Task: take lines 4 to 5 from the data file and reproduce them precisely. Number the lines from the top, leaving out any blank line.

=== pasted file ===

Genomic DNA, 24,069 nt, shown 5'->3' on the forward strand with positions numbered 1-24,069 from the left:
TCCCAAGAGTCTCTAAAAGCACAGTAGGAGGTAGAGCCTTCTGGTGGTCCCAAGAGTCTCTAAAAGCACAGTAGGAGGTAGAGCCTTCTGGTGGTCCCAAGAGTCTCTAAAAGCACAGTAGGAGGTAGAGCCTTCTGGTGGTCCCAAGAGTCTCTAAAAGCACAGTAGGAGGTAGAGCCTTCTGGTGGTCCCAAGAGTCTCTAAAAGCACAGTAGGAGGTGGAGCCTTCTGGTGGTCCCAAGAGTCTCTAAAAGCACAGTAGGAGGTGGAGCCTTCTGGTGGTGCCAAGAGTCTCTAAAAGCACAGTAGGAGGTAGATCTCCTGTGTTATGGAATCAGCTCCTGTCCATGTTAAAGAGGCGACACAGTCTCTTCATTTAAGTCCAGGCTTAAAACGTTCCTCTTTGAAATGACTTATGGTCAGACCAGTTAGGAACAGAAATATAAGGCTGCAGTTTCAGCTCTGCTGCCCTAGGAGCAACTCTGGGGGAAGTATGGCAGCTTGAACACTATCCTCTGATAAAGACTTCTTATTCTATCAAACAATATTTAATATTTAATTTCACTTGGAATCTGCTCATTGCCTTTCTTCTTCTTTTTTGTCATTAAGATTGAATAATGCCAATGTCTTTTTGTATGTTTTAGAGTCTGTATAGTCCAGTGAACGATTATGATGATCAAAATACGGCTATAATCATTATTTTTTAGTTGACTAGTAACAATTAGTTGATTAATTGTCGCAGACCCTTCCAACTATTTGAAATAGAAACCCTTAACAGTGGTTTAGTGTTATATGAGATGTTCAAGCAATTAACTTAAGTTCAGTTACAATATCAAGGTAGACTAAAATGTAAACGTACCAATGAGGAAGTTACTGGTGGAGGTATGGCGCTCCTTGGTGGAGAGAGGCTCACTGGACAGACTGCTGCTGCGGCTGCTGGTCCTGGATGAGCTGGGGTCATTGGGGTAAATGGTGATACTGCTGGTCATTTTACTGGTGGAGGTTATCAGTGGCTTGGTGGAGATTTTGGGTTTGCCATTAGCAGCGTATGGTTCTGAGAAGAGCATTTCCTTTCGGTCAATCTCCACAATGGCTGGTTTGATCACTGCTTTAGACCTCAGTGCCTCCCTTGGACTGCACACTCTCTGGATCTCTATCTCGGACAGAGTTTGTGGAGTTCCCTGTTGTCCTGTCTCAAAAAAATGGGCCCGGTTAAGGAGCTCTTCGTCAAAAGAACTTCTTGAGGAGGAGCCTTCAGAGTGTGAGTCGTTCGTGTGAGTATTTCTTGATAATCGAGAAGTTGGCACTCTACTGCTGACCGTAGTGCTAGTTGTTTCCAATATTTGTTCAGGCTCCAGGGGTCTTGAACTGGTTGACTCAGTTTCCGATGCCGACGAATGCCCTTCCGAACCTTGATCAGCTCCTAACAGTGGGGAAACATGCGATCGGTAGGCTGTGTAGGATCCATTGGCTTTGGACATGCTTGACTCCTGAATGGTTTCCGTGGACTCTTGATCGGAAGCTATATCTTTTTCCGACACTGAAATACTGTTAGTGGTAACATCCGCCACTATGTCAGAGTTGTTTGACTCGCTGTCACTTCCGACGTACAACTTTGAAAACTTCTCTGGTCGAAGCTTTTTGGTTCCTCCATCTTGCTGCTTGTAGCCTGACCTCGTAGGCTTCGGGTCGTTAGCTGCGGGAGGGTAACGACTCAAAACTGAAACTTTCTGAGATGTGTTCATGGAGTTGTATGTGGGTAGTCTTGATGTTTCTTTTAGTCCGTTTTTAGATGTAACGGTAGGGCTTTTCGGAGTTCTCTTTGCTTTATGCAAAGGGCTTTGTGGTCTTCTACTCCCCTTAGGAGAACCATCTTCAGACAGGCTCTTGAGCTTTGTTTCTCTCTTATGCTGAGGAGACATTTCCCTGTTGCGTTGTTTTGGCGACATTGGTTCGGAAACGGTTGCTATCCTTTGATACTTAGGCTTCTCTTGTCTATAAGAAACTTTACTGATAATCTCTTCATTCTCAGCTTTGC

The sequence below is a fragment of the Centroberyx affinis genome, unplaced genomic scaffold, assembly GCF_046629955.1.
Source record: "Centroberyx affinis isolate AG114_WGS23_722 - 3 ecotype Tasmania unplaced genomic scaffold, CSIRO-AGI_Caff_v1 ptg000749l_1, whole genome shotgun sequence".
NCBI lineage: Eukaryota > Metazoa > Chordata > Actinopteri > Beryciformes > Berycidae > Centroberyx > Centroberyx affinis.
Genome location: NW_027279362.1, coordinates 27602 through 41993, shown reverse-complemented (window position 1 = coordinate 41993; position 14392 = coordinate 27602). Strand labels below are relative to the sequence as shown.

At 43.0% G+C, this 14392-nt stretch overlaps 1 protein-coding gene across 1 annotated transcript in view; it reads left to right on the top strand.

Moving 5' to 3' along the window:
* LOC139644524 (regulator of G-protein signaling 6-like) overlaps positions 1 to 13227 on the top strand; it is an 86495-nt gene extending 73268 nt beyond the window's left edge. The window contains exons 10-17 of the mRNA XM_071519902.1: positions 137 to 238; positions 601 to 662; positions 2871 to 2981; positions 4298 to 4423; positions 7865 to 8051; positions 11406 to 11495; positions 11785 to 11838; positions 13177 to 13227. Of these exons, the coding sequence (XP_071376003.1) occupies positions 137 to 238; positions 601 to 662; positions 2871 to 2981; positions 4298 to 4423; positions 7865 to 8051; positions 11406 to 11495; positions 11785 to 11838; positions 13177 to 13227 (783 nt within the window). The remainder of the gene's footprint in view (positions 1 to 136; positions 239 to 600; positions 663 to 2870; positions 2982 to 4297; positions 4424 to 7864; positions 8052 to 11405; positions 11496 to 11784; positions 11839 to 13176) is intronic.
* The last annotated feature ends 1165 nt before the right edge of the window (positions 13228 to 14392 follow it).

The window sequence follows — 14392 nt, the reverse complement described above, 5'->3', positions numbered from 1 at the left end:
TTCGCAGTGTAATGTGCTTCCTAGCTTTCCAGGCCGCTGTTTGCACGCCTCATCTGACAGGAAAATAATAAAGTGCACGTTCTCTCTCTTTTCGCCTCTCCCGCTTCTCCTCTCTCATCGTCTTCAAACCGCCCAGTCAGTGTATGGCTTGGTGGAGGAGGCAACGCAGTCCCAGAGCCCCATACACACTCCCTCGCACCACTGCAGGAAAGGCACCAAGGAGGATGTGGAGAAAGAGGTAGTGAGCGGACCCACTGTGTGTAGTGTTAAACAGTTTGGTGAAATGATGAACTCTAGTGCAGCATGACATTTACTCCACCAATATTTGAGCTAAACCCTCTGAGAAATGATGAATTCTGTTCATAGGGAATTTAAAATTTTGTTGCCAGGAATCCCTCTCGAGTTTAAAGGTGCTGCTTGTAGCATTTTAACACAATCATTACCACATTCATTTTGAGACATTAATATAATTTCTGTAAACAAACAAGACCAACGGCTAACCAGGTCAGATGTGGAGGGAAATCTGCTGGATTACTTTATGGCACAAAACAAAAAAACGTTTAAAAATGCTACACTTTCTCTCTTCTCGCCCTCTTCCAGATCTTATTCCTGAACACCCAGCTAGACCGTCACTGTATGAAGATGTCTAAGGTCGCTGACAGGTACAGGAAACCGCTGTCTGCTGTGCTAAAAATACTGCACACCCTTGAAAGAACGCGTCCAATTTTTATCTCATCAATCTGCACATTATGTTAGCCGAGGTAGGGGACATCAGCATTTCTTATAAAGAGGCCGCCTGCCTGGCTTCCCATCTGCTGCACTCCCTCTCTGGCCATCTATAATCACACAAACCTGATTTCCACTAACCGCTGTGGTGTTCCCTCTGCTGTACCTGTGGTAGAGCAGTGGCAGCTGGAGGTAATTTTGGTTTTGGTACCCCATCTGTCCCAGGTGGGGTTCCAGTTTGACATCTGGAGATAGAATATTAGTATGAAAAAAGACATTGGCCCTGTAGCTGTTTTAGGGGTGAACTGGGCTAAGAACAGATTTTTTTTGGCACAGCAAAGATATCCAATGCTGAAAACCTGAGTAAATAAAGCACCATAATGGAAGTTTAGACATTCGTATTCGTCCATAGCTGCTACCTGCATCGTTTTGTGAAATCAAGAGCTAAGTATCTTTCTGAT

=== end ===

Source record: "Centroberyx affinis isolate AG114_WGS23_722 - 3 ecotype Tasmania unplaced genomic scaffold, CSIRO-AGI_Caff_v1 ptg000749l_1, whole genome shotgun sequence".
NCBI lineage: Eukaryota > Metazoa > Chordata > Actinopteri > Beryciformes > Berycidae > Centroberyx > Centroberyx affinis.